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good continuous integration, automatic documentation software for c++

 
 
Johnny Chang
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      06-02-2009
Started using trac and svn and it is working nicely, but am looking
for some other things to add: continuous integration, automatic
documentation. What suggestions do you guys have for the most full
featured easy to use software for this?

Stuff I am looking for:

build automation / continuous integration
-checkout, checkin working executable svn
-test framework for ease of testing - maybe define a test pattern, use
wildcards, any other features
-works fine without bugs for large compile and test times
-tests multiple clients
-can easily access files outside of svn server.

auto documentation
-extract comments to a html file
-linked source code documentation tree
-have forms or wiki that allows editing and propagates the changes
back into the source code as inline comments
-extraction of any other helpful information for large and complicated
code

comp.unix.programmer,comp.programming,comp.lang.c+ +,comp.std.c++


sourcecodesworld

 
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Bart van Ingen Schenau
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      06-03-2009
Johnny Chang wrote:

> Started using trac and svn and it is working nicely, but am looking
> for some other things to add: continuous integration, automatic
> documentation. What suggestions do you guys have for the most full
> featured easy to use software for this?
>
> Stuff I am looking for:
>
> build automation / continuous integration

<snip>
>
> auto documentation
> -extract comments to a html file
> -linked source code documentation tree
> -have forms or wiki that allows editing and propagates the changes
> back into the source code as inline comments
> -extraction of any other helpful information for large and complicated
> code


Doxygen (http://www.doxygen.org/) seems to cover most of your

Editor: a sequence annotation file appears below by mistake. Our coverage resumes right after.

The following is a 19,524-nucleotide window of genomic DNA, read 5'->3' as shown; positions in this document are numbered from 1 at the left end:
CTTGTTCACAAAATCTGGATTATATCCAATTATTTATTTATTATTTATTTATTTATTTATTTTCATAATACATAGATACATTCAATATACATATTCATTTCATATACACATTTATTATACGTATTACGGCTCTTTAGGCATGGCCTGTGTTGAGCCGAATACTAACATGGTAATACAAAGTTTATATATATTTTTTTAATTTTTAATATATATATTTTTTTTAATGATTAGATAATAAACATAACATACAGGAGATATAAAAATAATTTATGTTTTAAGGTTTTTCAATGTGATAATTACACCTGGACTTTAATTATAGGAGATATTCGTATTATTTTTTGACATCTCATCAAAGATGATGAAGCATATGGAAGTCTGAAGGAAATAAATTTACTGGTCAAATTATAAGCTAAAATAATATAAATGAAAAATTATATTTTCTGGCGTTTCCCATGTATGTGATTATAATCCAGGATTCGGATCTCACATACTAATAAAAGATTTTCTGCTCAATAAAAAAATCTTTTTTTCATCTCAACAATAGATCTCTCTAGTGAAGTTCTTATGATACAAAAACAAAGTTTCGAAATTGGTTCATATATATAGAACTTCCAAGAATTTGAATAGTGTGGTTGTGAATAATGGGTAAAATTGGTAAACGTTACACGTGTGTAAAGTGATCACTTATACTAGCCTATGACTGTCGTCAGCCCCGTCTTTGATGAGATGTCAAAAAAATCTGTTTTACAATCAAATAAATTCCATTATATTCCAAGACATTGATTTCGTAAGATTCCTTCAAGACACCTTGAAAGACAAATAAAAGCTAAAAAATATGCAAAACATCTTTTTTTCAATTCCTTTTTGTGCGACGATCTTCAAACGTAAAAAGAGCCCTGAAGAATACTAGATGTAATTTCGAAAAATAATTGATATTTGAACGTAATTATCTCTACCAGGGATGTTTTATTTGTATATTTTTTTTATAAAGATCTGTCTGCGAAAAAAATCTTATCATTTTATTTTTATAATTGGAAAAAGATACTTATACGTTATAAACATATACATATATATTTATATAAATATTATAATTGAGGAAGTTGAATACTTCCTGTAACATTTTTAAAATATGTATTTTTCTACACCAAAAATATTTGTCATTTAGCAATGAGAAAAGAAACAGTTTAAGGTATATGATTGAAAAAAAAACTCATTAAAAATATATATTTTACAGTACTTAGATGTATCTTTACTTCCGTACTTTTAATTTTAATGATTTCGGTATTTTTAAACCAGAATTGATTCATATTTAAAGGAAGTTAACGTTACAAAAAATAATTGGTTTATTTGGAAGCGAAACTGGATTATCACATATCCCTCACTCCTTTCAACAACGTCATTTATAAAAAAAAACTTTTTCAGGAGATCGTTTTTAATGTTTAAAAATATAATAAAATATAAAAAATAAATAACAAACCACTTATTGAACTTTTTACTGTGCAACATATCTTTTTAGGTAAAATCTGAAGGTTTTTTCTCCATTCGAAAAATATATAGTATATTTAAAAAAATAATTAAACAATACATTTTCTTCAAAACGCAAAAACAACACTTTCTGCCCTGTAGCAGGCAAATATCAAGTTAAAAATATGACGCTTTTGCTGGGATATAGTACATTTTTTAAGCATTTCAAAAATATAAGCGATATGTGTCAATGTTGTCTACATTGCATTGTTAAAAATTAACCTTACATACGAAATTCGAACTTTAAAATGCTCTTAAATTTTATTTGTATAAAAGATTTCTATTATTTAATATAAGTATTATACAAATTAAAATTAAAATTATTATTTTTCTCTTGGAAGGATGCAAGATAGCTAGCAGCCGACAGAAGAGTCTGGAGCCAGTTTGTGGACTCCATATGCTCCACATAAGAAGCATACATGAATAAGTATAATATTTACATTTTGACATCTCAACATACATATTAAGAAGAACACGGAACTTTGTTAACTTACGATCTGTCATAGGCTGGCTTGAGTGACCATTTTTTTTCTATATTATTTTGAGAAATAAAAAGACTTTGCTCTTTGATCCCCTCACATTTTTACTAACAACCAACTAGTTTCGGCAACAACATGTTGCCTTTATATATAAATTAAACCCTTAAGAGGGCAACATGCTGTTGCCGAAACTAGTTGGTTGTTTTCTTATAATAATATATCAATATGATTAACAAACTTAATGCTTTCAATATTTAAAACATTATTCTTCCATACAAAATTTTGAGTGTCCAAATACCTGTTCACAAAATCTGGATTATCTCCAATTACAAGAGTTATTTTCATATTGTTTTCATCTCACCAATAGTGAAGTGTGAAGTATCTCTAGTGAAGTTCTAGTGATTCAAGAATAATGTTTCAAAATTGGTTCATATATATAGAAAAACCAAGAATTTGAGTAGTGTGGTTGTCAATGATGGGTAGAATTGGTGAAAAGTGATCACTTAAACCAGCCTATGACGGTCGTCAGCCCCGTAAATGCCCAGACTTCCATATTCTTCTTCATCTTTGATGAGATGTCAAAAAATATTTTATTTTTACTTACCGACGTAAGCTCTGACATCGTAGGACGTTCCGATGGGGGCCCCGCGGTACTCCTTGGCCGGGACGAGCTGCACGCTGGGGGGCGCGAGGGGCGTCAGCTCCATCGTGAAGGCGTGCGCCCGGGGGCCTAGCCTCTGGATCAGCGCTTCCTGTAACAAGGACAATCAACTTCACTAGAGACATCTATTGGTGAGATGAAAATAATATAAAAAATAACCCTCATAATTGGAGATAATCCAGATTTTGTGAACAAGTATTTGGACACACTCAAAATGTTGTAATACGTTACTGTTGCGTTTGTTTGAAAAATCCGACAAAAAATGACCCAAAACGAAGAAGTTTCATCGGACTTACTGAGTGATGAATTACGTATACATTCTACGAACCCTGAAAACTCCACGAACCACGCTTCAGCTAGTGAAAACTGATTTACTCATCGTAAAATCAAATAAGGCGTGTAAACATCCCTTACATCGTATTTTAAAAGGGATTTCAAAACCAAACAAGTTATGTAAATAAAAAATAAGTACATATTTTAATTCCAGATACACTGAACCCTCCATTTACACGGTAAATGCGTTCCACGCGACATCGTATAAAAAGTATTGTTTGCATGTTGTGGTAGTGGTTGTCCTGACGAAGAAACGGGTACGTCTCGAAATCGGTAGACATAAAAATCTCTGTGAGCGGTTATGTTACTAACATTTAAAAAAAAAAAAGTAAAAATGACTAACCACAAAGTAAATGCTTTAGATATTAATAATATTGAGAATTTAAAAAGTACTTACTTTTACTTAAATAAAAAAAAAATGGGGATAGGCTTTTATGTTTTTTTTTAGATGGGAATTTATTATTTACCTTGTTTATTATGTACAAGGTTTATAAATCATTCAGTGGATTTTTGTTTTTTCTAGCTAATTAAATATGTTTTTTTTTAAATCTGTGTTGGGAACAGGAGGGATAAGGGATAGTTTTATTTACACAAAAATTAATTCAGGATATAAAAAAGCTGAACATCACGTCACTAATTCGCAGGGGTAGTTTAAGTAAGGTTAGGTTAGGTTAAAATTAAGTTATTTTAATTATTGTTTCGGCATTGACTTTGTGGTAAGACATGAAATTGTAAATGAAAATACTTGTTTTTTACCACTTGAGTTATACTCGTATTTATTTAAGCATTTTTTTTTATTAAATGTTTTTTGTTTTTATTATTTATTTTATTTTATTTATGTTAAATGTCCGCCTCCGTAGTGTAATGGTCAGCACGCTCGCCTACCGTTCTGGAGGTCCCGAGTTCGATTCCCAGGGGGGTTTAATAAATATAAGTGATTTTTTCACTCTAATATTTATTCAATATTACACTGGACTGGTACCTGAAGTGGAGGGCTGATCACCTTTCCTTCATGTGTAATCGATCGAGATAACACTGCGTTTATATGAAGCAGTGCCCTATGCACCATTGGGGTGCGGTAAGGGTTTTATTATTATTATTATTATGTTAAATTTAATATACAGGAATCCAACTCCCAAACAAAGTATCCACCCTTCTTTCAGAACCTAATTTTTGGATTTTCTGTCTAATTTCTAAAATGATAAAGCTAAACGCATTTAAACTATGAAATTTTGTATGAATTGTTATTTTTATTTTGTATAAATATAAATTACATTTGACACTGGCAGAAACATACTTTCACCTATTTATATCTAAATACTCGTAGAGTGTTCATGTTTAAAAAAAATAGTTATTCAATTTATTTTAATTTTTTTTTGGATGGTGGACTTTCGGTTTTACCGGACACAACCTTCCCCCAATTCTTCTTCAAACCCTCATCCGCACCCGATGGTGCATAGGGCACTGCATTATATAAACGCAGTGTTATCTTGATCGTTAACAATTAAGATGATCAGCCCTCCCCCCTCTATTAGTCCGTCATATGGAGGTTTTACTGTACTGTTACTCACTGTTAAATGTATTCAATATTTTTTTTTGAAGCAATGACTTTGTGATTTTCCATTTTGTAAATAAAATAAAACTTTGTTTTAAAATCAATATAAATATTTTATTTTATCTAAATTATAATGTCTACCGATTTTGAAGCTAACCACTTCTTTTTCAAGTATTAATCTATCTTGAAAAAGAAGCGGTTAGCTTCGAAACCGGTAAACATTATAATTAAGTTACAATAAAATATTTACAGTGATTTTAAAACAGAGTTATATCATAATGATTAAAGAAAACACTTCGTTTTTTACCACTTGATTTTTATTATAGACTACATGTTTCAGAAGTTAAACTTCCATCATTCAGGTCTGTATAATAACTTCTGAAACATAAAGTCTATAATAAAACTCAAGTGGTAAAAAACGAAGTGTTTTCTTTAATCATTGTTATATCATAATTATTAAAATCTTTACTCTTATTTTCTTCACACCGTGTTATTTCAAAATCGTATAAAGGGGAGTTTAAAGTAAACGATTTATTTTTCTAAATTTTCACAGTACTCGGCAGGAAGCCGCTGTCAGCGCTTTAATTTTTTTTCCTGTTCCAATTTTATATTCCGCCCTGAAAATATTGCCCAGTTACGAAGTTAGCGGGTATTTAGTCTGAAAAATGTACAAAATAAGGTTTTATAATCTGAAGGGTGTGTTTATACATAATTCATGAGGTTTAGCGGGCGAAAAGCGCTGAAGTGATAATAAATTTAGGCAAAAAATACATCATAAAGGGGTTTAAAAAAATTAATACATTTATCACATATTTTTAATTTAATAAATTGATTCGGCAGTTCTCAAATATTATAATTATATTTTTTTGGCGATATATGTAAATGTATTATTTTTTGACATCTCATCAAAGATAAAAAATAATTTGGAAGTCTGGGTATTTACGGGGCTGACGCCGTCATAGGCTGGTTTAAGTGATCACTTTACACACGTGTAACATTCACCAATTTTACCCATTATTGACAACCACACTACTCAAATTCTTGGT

requirements for the documentation.
What it does not do (and I am not aware of any other system that will do
it) is allow you to change the documentation and have that reflected in
the source code.

Bart v Ingen Schenau
--
a.c.l.l.c-c++ FAQ: http://www.comeaucomputing.com/learn/faq
c.l.c FAQ: http://c-faq.com/
c.l.c++ FAQ: http://www.parashift.com/c++-faq-lite/

 
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Maxim Yegorushkin
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      06-03-2009
On Jun 2, 6:06*pm, Johnny Chang <(E-Mail Removed)> wrote:
> Started using trac and svn and it is working nicely, but am looking
> for some other things to add: continuous integration, automatic
> documentation. What suggestions do you guys have for the most full
> featured easy to use software for this?
>
> Stuff I am looking for:
>
> build automation / continuous integration
> -checkout, checkin working executable svn
> -test framework for ease of testing - maybe define a test pattern, use
> wildcards, any other features
> -works fine without bugs for large compile and test times
> -tests multiple clients
> -can easily access files outside of svn server.
>
> auto documentation
> -extract comments to a html file
> -linked source code documentation tree
> -have forms or wiki that allows editing and propagates the changes
> back into the source code as inline comments
> -extraction of any other helpful information for large and complicated
> code


GNU make, Doxygen and something like CruiseControl (not
CruiseControl.rb crap though).

What you need to do is to create test and release targets in your
Makefile. test will do the tests, release will do the tests, extract
documentation using Doxygen and whatever else you want it to do.
CruiseControl will watch for changes in Subversion, check them out and
invoke `make test` or `make release`.

--
Max
 
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James Kanze
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      06-04-2009
On Jun 3, 1:07 pm, Bart van Ingen Schenau <(E-Mail Removed)>
wrote:
> Johnny Chang wrote:
> > Started using trac and svn and it is working nicely, but am
> > looking for some other things to add: continuous
> > integration, automatic documentation. What suggestions do
> > you guys have for the most full featured easy to use
> > software for this?


> > Stuff I am looking for:


> > build automation / continuous integration

> <snip>


> > auto documentation
> > -extract comments to a html file
> > -linked source code documentation tree
> > -have forms or wiki that allows editing and propagates the changes
> > back into the source code as inline comments
> > -extraction of any other helpful information for large and complicated
> > code


> Doxygen (http://www.doxygen.org/) seems to cover most of your
> requirements for the documentation. What it does not do (and